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Mindfire: Big Ideas for Curious Minds Paperback – October 26, 2011
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I'll be upfront and state that I am a part-time fan of some of Scott's other works. I took a few gems from his disjoint and highly unorganized first edition of his project management book and I generally liked his second offering, his probably best recognized book on the Myths of Innovation. That said, not everything he writes is good, and some of it genuinely has the feel that it was written for the sake of writing something about a subject, rather to express truly new ideas or inspiring thought. You can find many of examples of this in Mind Fire, even though it is purportedly plucked from some of his best blog postings of recent years.
If you read his blog and check his site, you will see that he offers himself up with a paragraph stating, essentially, "You pick the topic and I give a high energy talk about it..." or some such. This is exactly the kind of thing I'm calling him out for in his writing, because I believe that's exactly what's going on, writing for the sake of it, not because of a passionate interest in the topic or having a genuinely new contribution to existing knowledge or understanding of it. This kind of writing looks and feels like what you expect when you assign an essay topic to students, rather than letting them write about what they wish, namely that you get people running up the page and word count, but not really saying anything new or meaningful.Read more ›
In all fairness, Scott Berkun has talent. He writes very well and has a very good explanatory style. With a different subject, I imagine that he would be absolutely brilliant.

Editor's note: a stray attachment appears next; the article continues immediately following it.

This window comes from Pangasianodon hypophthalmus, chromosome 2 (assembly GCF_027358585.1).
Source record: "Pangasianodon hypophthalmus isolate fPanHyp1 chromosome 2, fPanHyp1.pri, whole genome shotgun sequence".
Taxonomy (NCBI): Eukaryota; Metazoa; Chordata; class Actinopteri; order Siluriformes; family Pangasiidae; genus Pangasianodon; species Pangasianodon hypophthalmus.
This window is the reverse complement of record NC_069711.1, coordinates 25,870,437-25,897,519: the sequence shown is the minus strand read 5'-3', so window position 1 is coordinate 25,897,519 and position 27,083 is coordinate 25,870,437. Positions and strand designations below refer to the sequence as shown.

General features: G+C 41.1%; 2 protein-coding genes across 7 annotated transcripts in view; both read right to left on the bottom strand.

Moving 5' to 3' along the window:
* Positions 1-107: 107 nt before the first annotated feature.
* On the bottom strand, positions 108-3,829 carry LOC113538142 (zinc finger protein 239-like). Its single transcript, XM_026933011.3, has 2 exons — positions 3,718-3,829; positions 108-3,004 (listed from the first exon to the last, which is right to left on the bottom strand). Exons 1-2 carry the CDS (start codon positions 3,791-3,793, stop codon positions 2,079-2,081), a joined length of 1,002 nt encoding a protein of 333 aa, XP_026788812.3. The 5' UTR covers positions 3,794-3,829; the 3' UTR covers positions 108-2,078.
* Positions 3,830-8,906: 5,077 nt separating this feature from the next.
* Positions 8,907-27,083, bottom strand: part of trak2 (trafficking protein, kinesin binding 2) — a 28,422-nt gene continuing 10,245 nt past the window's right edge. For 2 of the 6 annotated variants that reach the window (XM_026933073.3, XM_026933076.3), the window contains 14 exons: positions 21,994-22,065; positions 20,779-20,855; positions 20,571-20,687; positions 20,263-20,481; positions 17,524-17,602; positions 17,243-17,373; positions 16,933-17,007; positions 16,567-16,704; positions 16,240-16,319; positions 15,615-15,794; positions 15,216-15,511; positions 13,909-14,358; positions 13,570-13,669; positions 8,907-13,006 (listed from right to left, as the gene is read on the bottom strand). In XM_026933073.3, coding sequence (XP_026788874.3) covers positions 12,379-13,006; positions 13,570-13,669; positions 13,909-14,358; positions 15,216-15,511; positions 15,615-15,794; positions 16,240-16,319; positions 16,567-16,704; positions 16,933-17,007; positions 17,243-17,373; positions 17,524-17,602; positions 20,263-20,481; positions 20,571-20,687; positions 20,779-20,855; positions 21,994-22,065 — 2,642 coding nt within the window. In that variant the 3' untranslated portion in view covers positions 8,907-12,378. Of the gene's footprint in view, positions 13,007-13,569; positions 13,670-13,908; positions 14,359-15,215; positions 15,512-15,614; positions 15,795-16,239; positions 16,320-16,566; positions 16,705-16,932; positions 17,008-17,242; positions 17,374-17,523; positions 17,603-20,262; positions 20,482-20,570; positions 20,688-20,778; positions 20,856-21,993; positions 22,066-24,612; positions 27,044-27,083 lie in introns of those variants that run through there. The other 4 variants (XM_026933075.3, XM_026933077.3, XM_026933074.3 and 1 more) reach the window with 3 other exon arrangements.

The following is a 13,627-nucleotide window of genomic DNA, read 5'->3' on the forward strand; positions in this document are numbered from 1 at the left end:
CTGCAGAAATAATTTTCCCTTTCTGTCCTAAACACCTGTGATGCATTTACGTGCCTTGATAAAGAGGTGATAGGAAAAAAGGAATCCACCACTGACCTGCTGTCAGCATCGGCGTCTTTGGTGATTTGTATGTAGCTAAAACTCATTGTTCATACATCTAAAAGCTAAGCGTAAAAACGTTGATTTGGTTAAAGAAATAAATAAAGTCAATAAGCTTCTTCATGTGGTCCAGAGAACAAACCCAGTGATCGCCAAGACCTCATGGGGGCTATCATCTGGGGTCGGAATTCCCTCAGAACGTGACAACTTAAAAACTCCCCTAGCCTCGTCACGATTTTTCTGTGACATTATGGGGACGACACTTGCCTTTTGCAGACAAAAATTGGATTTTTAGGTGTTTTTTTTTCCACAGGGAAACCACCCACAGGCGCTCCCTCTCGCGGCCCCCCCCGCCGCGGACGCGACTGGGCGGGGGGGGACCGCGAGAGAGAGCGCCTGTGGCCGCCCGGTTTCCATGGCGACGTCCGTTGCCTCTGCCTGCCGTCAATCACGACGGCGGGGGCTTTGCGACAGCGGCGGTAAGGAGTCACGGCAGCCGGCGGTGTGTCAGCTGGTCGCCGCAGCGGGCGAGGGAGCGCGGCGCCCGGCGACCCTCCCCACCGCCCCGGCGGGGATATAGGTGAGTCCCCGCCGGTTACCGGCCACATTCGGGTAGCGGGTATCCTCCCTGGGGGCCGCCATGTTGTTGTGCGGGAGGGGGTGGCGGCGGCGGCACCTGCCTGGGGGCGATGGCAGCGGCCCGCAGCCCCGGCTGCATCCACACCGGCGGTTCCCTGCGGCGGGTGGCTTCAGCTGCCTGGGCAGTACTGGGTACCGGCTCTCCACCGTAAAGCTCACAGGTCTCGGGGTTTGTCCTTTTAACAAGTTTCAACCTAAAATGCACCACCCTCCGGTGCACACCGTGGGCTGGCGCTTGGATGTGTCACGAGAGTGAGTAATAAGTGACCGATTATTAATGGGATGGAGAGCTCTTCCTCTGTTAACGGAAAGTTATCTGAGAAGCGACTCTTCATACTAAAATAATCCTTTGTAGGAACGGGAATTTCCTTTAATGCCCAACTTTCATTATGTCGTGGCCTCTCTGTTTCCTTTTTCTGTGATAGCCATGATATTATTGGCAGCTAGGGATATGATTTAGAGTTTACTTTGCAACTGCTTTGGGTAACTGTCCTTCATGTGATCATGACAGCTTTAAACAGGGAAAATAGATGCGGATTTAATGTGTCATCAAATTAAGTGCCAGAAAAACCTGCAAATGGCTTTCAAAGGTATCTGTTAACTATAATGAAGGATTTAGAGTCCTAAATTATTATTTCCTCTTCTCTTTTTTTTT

However, the only thing he explains in this volume is how he is smarter than everyone else. The first few essays are cute; the style is a little refreshing. The second few essays start to be irritating; this guy really thinks he is brilliant. By the 10th essay, I was bored - with only 20 more to read.
My biggest disappointment with this book was that it wasn't at all useful. The idea behind reading BIG IDEAS is that they will be useful. These ideas were not exactly big and were not at all useful. Well, not unless you wanted to worship at the altar of Berkun's intellect.
I'd recommend watching this author (he's a good writer), but I don't recommend this book.
To give examples of essays they include topics like "How to give and receive criticism", which describes how criticism isn't just about your own views and a perspective and a single correct answer, but also about thinking how different people will interpret the thing that's being criticized. Many of the essays tend to be motivational such as "The surprise inspiration of death" or "How to be passionate".
As the author discloses, the essays in this book can also be found on his blog, but either because of the editorial work that's gone into the book or because of simply reading it on my Kindle rather than a webpage I found it a much more engaging experience than hunting around on the web.